In addition, I've read up on three of the seven I was not familiar with and provided more information here: Three Rare and Ancient Herbs: Clary, Angelica, and Rue


Comments

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    • Kris Heeter profile imageAUTHOR

      Kris Heeter 

      5 years ago from Indiana

      @Dolores Monet - I, too, enjoy looking at old cook books. I have one that belonged to my great-grandmother and some hand-written recipes from my great-great-grandmother. What is amazing to think about is that back then they cooked with fire and so obvioulsy no oven temperature to go by and the length of cooking could vary!

    • Dolores Monet profile image

      Dolores Monet 

      5 years ago from East Coast, United States

      I love looking at old cookbooks. It's amazing how tastes have changed and how the spices and herbs that were popular then, are mostly unheard of now! And the idea that they used pennyroyal, but it was toxic!

    • Kris Heeter profile imageAUTHOR

      Kris Heeter 

      5 years ago from Indiana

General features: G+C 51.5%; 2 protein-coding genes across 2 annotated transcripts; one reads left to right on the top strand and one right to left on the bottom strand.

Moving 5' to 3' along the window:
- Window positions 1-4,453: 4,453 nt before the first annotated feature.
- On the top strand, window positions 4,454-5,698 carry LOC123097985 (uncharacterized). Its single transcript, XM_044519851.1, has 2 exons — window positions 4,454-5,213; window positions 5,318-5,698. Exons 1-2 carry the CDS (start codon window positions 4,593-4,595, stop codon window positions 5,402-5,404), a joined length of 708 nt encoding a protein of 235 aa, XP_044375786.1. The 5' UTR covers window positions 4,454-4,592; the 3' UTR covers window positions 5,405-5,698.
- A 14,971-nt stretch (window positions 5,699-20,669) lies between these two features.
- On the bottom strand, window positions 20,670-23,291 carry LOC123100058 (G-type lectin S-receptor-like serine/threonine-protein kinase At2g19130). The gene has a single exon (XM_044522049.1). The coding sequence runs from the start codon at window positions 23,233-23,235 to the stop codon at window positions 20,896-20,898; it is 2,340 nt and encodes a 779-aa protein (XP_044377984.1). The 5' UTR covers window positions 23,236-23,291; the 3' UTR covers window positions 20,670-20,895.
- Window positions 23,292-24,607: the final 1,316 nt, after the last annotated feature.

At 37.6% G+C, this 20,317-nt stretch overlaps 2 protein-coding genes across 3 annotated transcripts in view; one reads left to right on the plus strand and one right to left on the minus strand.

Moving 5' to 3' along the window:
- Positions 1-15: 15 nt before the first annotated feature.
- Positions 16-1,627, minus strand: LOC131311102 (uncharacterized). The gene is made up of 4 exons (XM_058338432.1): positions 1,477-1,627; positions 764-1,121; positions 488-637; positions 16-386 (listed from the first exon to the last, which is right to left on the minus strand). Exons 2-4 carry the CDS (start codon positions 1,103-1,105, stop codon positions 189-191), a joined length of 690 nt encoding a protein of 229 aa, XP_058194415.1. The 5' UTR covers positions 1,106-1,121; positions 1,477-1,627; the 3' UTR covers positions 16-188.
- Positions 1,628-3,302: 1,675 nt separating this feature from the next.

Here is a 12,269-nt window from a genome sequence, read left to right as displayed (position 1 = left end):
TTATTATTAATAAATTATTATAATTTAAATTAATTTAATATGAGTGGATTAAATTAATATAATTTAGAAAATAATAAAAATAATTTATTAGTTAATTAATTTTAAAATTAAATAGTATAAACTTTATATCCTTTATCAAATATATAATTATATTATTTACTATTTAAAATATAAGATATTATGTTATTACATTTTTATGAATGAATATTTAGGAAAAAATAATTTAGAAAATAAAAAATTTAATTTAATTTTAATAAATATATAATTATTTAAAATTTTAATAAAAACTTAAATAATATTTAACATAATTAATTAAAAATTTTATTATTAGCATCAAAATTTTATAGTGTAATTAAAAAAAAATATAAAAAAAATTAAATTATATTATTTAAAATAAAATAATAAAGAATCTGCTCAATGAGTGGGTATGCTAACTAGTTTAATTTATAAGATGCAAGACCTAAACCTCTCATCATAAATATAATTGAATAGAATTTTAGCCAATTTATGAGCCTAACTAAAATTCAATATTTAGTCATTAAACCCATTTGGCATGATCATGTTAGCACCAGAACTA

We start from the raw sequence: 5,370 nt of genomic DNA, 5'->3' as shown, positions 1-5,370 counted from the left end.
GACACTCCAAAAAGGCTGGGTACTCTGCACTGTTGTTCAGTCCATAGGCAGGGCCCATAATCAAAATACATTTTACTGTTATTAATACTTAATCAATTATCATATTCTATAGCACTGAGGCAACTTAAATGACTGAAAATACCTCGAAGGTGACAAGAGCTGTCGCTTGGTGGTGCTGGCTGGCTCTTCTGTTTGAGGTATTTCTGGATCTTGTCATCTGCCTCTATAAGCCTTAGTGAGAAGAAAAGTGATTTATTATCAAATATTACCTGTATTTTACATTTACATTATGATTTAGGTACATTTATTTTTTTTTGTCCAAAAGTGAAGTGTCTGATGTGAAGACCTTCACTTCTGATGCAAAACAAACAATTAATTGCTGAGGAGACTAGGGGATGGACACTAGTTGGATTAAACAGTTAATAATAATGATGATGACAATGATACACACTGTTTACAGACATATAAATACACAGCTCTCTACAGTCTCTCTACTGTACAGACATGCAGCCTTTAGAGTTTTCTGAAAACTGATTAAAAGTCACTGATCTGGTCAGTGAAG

@plinka - thanks for stopping by, it's nice to know there are other herb lovers here on hubpages!

    • plinka profile image

      plinka 

      5 years ago from Budapest, Hungary

      I love your hubs on herbs and I also love herbs. Herbs can convert simple dishes to special ones. By addig them to meals, you can also heal several illneses.

      Informative and interesting hub! Voted up and more.

    • Kris Heeter profile imageAUTHOR

      Kris Heeter 

      6 years ago from Indiana

      @carol777 - I'm glad you found this useful. You'll have to let us know when you try a new one and let us know how it went!

    • carol7777 profile image

      carol stanley 

      6 years ago from Arizona

      I saved this one out for my bookmark file which is growing. Great information and being a cook (well at least at home) I love learning about herbs and spices. and trying new things.

    • Kris Heeter profile imageAUTHOR

      Kris Heeter 

      6 years ago from Indiana

      @OldRoses - thanks so much for that warning! That probably explains why it's not used as a culinary herb here anymore!

      For all - I've created a second article that covers three of the seven that I had not heard of. I'll add a link into the text above shortly.

    • nifwlseirff profile image

      Kymberly Fergusson 

      6 years ago from Villingen Schwenningen, Germany

      I love heavily herbed dishes, but am careful to use a lot less when cooking for others.

      I haven't heard of finocchio, hoarhound and samphire, even though I love collecting and using herbs! Off to find out what they are and how to use them.

    • OldRoses profile image

      Caren White 

      6 years ago from Franklin Park, NJ